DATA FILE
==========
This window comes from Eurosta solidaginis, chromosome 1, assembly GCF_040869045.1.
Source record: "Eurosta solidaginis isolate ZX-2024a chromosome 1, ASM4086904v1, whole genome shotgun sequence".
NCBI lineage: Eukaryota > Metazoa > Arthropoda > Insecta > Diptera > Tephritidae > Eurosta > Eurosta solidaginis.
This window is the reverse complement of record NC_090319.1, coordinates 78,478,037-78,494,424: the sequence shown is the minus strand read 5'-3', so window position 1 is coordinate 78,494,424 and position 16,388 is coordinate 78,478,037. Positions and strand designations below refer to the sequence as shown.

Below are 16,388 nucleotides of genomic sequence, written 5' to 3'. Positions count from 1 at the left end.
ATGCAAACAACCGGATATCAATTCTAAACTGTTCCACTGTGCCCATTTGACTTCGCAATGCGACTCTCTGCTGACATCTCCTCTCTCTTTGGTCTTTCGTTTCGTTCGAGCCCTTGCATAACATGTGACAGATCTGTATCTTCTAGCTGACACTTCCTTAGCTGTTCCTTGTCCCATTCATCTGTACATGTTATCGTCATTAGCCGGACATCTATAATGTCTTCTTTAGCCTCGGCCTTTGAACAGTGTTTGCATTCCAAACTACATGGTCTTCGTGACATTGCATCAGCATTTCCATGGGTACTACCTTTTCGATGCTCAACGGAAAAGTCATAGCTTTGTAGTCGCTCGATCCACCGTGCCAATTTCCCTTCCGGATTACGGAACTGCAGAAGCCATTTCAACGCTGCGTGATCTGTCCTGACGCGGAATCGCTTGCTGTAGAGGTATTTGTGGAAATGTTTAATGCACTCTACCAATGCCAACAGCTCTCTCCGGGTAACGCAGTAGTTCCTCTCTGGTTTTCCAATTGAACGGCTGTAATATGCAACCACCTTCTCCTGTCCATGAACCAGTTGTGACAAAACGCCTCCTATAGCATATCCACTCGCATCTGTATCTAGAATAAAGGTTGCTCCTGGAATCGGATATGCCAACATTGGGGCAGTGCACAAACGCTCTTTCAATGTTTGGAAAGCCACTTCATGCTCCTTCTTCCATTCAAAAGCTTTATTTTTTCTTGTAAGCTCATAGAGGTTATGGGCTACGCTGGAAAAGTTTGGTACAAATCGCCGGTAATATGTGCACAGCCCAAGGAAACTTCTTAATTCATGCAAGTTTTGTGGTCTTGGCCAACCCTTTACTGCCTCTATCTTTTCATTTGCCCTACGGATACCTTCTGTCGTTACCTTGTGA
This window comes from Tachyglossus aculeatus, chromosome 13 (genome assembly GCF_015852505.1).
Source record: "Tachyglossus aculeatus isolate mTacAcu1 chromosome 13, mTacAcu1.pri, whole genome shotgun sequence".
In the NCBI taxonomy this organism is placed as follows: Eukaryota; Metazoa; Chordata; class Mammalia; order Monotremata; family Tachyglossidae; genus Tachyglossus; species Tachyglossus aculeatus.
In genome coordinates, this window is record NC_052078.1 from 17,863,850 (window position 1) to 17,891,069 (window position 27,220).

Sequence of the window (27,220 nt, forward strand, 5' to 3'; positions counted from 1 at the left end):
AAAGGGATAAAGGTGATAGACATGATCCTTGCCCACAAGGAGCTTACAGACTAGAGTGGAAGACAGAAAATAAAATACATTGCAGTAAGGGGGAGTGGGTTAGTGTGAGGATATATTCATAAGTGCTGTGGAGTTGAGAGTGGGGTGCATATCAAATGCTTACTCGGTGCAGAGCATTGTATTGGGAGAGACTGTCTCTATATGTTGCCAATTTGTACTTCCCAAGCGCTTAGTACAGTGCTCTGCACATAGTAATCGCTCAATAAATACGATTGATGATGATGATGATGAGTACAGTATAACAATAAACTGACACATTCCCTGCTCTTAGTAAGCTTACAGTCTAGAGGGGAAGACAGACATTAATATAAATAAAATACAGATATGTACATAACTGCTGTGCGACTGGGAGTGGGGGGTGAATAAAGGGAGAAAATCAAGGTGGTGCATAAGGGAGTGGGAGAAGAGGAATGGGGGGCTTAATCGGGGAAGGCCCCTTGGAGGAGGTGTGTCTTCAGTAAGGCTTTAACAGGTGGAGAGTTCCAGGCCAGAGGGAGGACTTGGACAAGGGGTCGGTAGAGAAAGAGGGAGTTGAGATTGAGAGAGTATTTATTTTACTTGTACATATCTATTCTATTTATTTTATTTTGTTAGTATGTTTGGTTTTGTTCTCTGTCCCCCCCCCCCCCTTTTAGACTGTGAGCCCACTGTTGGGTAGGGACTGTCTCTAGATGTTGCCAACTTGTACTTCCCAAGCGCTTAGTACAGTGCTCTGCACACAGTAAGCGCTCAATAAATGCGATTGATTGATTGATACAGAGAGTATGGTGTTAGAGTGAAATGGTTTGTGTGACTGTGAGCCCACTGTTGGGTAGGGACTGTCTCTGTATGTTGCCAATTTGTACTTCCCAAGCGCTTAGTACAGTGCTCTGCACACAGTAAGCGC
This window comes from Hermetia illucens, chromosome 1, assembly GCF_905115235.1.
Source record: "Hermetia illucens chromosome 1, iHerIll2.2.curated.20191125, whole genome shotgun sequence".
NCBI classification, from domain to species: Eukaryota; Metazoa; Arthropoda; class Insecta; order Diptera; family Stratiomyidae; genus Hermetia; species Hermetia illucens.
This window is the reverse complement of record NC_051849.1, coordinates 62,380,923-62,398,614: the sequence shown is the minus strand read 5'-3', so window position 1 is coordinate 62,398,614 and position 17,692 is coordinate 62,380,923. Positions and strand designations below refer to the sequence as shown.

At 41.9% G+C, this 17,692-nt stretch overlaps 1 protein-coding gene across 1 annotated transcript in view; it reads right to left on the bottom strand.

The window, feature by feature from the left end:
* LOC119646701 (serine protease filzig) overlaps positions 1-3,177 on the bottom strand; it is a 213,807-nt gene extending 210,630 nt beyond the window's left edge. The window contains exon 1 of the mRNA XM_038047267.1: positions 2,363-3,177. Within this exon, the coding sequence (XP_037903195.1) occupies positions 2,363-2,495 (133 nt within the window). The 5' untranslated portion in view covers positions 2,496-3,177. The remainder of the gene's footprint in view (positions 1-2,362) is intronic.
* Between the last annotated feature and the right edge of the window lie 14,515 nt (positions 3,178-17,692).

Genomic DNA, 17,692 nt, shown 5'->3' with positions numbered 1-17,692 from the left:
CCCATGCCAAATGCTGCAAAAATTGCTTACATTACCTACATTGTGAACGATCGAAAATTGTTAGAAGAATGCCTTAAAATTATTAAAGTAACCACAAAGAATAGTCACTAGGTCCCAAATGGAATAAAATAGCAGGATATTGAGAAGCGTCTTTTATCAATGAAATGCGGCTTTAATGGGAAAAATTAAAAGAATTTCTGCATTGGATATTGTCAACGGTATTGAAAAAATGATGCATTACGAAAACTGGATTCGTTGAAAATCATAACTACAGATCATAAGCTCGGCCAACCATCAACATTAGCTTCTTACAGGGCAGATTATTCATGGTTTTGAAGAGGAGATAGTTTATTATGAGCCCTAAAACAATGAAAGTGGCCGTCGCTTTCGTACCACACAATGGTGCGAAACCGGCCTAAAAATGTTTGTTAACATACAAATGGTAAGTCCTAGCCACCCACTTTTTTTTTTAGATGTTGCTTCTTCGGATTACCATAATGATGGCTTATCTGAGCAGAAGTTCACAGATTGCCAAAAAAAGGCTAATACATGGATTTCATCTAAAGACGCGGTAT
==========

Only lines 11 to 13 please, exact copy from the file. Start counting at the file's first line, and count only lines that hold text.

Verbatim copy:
Sequence of the window (27,220 nt, forward strand, 5' to 3'; positions counted from 1 at the left end):
AAAGGGATAAAGGTGATAGACATGATCCTTGCCCACAAGGAGCTTACAGACTAGAGTGGAAGACAGAAAATAAAATACATTGCAGTAAGGGGGAGTGGGTTAGTGTGAGGATATATTCATAAGTGCTGTGGAGTTGAGAGTGGGGTGCATATCAAATGCTTACTCGGTGCAGAGCATTGTATTGGGAGAGACTGTCTCTATATGTTGCCAATTTGTACTTCCCAAGCGCTTAGTACAGTGCTCTGCACATAGTAATCGCTCAATAAATACGATTGATGATGATGATGATGAGTACAGTATAACAATAAACTGACACATTCCCTGCTCTTAGTAAGCTTACAGTCTAGAGGGGAAGACAGACATTAATATAAATAAAATACAGATATGTACATAACTGCTGTGCGACTGGGAGTGGGGGGTGAATAAAGGGAGAAAATCAAGGTGGTGCATAAGGGAGTGGGAGAAGAGGAATGGGGGGCTTAATCGGGGAAGGCCCCTTGGAGGAGGTGTGTCTTCAGTAAGGCTTTAACAGGTGGAGAGTTCCAGGCCAGAGGGAGGACTTGGACAAGGGGTCGGTAGAGAAAGAGGGAGTTGAGATTGAGAGAGTATTTATTTTACTTGTACATATCTATTCTATTTATTTTATTTTGTTAGTATGTTTGGTTTTGTTCTCTGTCCCCCCCCCCCCCTTTTAGACTGTGAGCCCACTGTTGGGTAGGGACTGTCTCTAGATGTTGCCAACTTGTACTTCCCAAGCGCTTAGTACAGTGCTCTGCACACAGTAAGCGCTCAATAAATGCGATTGATTGATTGATACAGAGAGTATGGTGTTAGAGTGAAATGGTTTGTGTGACTGTGAGCCCACTGTTGGGTAGGGACTGTCTCTGTATGTTGCCAATTTGTACTTCCCAAGCGCTTAGTACAGTGCTCTGCACACAGTAAGCGC
This window comes from Hermetia illucens, chromosome 1, assembly GCF_905115235.1.